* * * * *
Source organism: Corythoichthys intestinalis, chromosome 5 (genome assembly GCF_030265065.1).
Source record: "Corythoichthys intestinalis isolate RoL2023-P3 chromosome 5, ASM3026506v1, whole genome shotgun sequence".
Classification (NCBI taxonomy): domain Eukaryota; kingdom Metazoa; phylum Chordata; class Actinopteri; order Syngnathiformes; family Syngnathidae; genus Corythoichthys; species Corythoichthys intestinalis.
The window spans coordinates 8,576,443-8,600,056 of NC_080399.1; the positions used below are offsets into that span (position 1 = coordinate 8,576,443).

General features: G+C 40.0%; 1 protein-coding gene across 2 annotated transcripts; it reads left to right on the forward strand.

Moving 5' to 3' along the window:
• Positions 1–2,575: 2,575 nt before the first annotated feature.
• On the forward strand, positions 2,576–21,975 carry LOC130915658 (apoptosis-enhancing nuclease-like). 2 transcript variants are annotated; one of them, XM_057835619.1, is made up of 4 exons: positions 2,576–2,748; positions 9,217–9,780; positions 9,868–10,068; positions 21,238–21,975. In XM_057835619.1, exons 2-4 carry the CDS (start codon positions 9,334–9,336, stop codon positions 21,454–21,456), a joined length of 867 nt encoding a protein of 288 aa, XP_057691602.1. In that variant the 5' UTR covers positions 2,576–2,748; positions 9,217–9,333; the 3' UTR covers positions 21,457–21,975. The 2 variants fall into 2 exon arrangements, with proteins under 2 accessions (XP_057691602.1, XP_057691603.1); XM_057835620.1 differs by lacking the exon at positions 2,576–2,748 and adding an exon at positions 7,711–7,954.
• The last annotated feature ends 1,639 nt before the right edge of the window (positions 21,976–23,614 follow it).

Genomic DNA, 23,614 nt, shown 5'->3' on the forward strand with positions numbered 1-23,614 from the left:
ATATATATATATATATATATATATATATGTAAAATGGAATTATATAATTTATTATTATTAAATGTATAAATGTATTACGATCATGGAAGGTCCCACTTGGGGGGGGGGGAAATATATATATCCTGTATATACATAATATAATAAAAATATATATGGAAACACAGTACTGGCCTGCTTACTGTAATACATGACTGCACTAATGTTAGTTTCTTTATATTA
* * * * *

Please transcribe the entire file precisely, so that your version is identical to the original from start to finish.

Source organism: Corythoichthys intestinalis, chromosome 5 (genome assembly GCF_030265065.1).
Source record: "Corythoichthys intestinalis isolate RoL2023-P3 chromosome 5, ASM3026506v1, whole genome shotgun sequence".
Classification (NCBI taxonomy): domain Eukaryota; kingdom Metazoa; phylum Chordata; class Actinopteri; order Syngnathiformes; family Syngnathidae; genus Corythoichthys; species Corythoichthys intestinalis.
The window spans coordinates 8,576,443-8,600,056 of NC_080399.1; the positions used below are offsets into that span (position 1 = coordinate 8,576,443).

General features: G+C 40.0%; 1 protein-coding gene across 2 annotated transcripts; it reads left to right on the forward strand.

Moving 5' to 3' along the window:
• Positions 1–2,575: 2,575 nt before the first annotated feature.
• On the forward strand, positions 2,576–21,975 carry LOC130915658 (apoptosis-enhancing nuclease-like). 2 transcript variants are annotated; one of them, XM_057835619.1, is made up of 4 exons: positions 2,576–2,748; positions 9,217–9,780; positions 9,868–10,068; positions 21,238–21,975. In XM_057835619.1, exons 2-4 carry the CDS (start codon positions 9,334–9,336, stop codon positions 21,454–21,456), a joined length of 867 nt encoding a protein of 288 aa, XP_057691602.1. In that variant the 5' UTR covers positions 2,576–2,748; positions 9,217–9,333; the 3' UTR covers positions 21,457–21,975. The 2 variants fall into 2 exon arrangements, with proteins under 2 accessions (XP_057691602.1, XP_057691603.1); XM_057835620.1 differs by lacking the exon at positions 2,576–2,748 and adding an exon at positions 7,711–7,954.
• The last annotated feature ends 1,639 nt before the right edge of the window (positions 21,976–23,614 follow it).

Genomic DNA, 23,614 nt, shown 5'->3' on the forward strand with positions numbered 1-23,614 from the left:
ATATATATATATATATATATATATATATGTAAAATGGAATTATATAATTTATTATTATTAAATGTATAAATGTATTACGATCATGGAAGGTCCCACTTGGGGGGGGGGGAAATATATATATCCTGTATATACATAATATAATAAAAATATATATGGAAACACAGTACTGGCCTGCTTACTGTAATACATGACTGCACTAATGTTAGTTTCTTTATATTA